A few weeks ago, in a pocket of India remembered only by scuba-diving tourists, Boa Sr spoke her last words. With her passing, the Great Andamanese of India’s far-flung Andaman islands lost more than a member of their tribe. They lost – we lost – the last living speaker of Bo, their native tongue and – what should have been for the rest of us – a national treasure.
Besides a few stray newspaper articles, little was said about this unspeakable loss. Maybe no words remain to describe it. Had it been Sanskrit that died, it would have been felicitated with a mausoleum of eulogies.
There are some that do not mourn the death of languages; instead they choose to celebrate such demises claiming that they serve to unite the world. And there are some who are at seemingly endless war over languages – over the right to speak them and the right to prevent them from being spoken.
India has 26 official languages among a total of 452 listed by The Ethnologue, along with thousands of dialects. Our northern states were not divided on the basis of language but in southern India, language was the factor that drew the tenuous borders between Karnataka and Andhra Pradesh and Maharashtra, and set Tamil Nadu apart from Kerala, and Orissa from Andhra. While all of these states have a good mix of speakers of all languages and immigrant communities that have lived there and integrated into the society and economy far longer and far deeper than some of the locals, the officialdom associated with language draws a sharp wedge between people. As we read this, Andhra Pradesh and Maharashtra are bowing to these divisive forces.
In Bangalore, for instance, Tamil-speaking labourers have consistently been targeted while the largest population of non-Kannada speakers – those who speak Telugu – carry on un-maligned. With the recent migration of people from the north Indian states into Karnataka, auto-rickshaw drivers have started to speak Hindi even before they utter a phrase in Kannada. Yet, their resentment of them is unmasked. On the other hand, pro-Kannada groups are pressing demands for reservation and fuelling anti-English agitations.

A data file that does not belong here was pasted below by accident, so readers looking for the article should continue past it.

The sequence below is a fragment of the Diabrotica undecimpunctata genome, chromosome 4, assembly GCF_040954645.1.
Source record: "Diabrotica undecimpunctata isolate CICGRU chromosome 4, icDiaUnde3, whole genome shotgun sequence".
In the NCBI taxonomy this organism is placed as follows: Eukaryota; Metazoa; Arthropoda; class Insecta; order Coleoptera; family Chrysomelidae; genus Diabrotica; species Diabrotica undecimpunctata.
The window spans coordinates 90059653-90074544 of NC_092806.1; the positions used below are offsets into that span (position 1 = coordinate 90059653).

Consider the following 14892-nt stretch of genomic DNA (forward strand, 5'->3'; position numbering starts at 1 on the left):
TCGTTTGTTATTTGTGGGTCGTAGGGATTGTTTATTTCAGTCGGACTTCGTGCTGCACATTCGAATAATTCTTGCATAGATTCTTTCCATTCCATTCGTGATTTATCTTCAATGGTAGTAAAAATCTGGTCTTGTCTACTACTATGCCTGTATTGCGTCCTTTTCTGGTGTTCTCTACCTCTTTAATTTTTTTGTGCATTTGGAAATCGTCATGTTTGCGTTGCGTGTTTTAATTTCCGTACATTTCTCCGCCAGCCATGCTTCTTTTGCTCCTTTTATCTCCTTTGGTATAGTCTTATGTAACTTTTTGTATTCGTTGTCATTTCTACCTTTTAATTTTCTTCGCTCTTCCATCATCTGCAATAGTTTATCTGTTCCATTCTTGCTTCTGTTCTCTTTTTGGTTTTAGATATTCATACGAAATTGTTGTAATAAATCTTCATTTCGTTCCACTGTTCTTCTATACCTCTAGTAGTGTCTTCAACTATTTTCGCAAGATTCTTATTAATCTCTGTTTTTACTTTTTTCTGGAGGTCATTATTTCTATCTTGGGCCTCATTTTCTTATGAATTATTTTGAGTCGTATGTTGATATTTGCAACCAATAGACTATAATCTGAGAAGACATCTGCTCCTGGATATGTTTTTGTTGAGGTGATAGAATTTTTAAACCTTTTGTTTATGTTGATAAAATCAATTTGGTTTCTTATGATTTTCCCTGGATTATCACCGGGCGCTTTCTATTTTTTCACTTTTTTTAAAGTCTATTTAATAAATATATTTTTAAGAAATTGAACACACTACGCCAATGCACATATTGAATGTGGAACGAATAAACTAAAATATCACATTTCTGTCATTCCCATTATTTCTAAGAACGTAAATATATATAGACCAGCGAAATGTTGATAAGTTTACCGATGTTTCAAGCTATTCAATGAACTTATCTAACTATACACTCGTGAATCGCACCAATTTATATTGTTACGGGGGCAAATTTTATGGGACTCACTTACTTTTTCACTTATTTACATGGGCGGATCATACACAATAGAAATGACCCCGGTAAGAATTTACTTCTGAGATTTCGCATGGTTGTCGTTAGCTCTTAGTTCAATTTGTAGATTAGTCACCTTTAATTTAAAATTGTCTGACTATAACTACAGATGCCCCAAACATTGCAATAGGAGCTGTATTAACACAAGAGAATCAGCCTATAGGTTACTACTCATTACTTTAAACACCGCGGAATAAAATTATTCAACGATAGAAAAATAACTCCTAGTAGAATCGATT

Our languages, considered by the awestruck outside world as a testimonial to our diversity, are today the fault-lines along which our society is being divided. Who are the real instigators of this divide – the passive people or the hyperactive political mafia?
In the trained tongues of scholars, language becomes a sharp tool for enlightenment and social integration. In the loose tongues of knaves, it degenerates into a blunt weapon.
At the One Small Love concert on February 14, Saswati Chakravarty, former senior editor of The Economic Times and an ardent Bangalorean, examined the question of language as a tool of cultural assimilation.
Saswati arrived 25 years ago in Bangalore from Kolkata (then Calcutta). Though she did not feel like an outsider in the city that “accepted differences”, she learned Kannada and explored theatre, film and music in the native language of her adopted city.
But did her learning Kannada make her an insider? Does knowing to speak Kannada give her a feeling of empowerment? Through this process of assimilation, what happened to the Bengali in her? Can the notions of language and culture be used interchangeably as they often are today?
Where do we draw the line? And who will draw it?
Watch the video for an enlightening perspective from this acclimated Bangalorean.
Discuss the issue of language here.